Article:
“Rhineland-Palatinate” by Wolfgang Staudt CC BY 2.0
Just returned from last week spent in the Pfalz region of Germany on a very informative media wine tour organized by Wines of Germany. Impressed by the wines, the scenic countryside, the friendly locals, and lots of fresh spargel (white asparagus). The Pfalz name is derived from the Latin word “palatium” for palace which often in English is referred to as the Palatinate. The wine region runs for almost 50 miles from the north by Rheinhessen to the south at the French border along Germany’s oldest wine road established in 1935 as Deutsche Weinstrasse. Leading all plantings with 25% is some excellent Riesling (world’s largest planted region of it), popular Weissburgunder (Pinot Blanc) as well as Grauburgunder (Pinot Gris) & Muller-Thurgau, and reds ever increasing (now up to 36%) helped by global warming led by the surprising quality of Spatburgunder (Pinot Noir) plus Dornfelder & Blauer Portugieser. Diverse soils with prevalent loam, sandstone, limestone, clay, sand, loess, granite and schist together with the slopes, micro-climates & yields is resulting in a great focused emphasis on the terroir of individual vineyards! Important to know that there are many growers (around 3000 – many of whom are part time) in the Pfalz and 50% of them are members of wine cooperatives. On the other side wines from the small private estates show a more impressive focus on the quality of their specific vineyards. More next week on some specific wineries in the Pfalz and some wines that are highly recommended.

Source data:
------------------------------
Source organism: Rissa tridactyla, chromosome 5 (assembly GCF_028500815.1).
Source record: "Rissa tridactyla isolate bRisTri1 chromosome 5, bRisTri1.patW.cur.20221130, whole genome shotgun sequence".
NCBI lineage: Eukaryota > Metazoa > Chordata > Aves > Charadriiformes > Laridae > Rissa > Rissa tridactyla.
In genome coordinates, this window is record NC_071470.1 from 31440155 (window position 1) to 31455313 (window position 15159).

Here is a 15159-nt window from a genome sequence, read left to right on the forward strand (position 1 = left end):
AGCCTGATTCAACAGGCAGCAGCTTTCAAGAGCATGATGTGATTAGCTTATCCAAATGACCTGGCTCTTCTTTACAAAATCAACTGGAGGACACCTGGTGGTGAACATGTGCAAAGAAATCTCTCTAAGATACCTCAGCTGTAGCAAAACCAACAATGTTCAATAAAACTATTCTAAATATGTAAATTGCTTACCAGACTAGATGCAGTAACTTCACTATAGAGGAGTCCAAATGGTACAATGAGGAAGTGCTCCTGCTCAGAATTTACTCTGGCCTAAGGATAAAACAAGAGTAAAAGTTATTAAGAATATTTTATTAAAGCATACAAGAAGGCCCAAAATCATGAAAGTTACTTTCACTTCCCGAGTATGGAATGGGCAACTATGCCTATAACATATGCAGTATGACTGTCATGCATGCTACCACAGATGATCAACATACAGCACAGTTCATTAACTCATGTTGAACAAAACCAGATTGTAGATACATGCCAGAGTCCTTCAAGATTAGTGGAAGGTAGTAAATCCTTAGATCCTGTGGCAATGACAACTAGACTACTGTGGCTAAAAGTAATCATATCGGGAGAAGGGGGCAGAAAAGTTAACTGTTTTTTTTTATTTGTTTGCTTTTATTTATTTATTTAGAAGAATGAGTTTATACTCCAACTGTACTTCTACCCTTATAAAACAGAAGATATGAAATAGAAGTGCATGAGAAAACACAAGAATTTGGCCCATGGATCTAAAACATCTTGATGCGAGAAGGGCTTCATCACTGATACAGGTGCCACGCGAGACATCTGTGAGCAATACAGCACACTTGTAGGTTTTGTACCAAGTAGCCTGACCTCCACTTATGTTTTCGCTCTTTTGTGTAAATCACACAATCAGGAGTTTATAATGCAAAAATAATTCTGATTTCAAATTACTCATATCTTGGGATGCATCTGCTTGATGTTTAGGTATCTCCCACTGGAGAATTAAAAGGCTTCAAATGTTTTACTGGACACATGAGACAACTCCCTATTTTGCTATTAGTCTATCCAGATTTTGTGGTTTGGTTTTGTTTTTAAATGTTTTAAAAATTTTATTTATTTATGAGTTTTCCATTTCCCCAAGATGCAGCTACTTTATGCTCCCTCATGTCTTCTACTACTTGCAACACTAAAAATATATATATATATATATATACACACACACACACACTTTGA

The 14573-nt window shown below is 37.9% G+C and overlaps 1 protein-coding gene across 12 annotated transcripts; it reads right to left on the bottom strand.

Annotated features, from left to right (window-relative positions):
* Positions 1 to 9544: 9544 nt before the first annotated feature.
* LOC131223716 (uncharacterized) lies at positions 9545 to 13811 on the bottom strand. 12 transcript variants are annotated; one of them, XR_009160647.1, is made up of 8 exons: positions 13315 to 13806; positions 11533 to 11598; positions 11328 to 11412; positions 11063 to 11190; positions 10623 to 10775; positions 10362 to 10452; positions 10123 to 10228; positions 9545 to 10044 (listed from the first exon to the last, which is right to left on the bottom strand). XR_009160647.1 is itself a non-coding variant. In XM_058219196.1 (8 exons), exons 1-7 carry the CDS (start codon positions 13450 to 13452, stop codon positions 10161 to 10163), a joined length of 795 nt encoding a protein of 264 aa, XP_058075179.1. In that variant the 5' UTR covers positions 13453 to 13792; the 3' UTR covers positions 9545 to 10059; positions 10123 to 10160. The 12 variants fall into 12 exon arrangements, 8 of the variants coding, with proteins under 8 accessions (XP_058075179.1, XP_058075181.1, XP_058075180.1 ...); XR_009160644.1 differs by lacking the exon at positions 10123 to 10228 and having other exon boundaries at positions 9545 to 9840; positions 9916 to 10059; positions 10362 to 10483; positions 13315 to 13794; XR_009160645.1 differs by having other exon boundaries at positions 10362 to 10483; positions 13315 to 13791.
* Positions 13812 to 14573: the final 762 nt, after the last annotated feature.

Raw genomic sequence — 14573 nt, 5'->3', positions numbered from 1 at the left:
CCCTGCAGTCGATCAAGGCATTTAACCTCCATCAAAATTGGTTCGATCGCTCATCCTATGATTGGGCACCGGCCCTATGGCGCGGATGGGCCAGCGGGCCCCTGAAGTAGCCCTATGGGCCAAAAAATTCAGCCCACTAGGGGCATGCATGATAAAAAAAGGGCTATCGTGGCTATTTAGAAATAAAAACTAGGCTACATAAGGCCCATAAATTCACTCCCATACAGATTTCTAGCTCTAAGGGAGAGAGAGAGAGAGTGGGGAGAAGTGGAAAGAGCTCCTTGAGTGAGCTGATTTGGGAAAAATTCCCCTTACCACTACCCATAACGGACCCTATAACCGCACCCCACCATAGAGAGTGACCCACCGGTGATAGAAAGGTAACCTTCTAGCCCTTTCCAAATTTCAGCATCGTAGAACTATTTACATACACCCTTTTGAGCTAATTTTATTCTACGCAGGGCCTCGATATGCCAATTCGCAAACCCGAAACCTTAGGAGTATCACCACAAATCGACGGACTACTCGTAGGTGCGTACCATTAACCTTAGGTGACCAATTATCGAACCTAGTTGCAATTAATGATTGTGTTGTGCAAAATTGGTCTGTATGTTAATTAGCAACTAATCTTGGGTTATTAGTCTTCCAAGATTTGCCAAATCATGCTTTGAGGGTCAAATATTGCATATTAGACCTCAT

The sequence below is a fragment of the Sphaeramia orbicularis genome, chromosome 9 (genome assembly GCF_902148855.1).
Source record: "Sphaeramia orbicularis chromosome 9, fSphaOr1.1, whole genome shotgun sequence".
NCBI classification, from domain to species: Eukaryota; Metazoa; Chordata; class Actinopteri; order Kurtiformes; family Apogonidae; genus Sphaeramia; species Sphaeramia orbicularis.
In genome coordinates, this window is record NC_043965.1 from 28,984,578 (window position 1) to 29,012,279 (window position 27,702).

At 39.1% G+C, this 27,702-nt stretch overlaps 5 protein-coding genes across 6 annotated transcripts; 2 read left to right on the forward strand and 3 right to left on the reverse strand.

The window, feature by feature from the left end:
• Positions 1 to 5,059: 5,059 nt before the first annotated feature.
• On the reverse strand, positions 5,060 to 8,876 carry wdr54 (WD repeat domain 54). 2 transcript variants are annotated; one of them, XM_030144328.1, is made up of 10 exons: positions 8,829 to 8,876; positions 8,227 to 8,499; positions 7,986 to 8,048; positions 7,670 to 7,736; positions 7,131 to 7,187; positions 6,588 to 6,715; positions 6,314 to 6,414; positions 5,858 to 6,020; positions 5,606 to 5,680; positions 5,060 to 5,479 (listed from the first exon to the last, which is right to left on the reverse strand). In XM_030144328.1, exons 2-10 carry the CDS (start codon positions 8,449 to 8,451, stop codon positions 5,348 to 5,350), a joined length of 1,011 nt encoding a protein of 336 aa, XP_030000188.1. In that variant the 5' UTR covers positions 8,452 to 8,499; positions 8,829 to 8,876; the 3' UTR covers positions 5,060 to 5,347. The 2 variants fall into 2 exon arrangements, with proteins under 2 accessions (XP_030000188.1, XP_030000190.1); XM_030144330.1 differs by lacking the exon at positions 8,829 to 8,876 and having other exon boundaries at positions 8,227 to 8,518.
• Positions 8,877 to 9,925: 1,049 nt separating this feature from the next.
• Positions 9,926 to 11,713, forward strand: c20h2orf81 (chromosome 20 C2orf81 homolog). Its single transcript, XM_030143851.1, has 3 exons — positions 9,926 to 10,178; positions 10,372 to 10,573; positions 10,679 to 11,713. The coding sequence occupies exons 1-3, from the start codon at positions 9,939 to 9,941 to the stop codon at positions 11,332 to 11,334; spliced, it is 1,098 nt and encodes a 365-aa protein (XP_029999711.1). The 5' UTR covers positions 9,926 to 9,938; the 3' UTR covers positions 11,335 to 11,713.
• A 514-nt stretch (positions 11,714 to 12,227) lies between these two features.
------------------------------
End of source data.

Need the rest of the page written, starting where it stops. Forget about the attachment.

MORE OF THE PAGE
One factor that really struck me this trip was the strong ever increasing influence of “terroir” and the VDP (Association of German Pradikat Wine Estates) that includes just under 200 invited member wineries that goes back to 1910 followed in 1926 by their VDP eagle design for best sites. In 2012 they implemented a four tier classification of vineyards linked closely to “terroir” ranking by origin & quality of a wine based on history, soil geology, slope, and distinctiveness among other assessed factors. This helps to market their ever increasing dry wines as well as the classic Pradikats reserved for wines with natural ripe sweet styling. Stated to be only binding for the VDP members it is now receiving such an increased intense following by everyone studying quality German wines to try to determine Germany’s best vineyard sites and those best wines from a specific vintage year. Their pyramid of 4 levels starting at the top are:
1. GROSSE LAGE “The peak of the pyramid”. Best sites planted with traditional grape varieties of reduced yields of maximum 50 hl/ha as determined by each region for exceptional aging potential. In Pfalz this includes Riesling, Weissburgunder & Spatburgunder. (Note: In Mosel-Saar-Ruwer & Nahe it is only Riesling while Rheingau & Rheinhessen both include Riesling plus Spatburgunder). Best wines receive VDP.GROSSE GEWACHS for whites on September 1 of the year following the vintage harvest & reds on September 1 two years after (having spent at least 12 months aging in oak casks).
2. ERSTE LAGE “First Class” Yields increased up to 60 hl/ha and wider permissible grapes. In Pfalz includes Grauburgunder, Chardonnay; and exclusively for wines with some residual sweetness: Scheurebe, Gewurztraminer and Muskateller.
3. ORTSWEIN or village wines “Sourced from Superior Soils” with yields up to 75 hl/ha.
4. GUTSWEIN or regional wines “Good from the Ground Up” are entry level wines also with a maximum of 75 hl/ha.
Be sure to check out these important classifications on your new German wine purchases!
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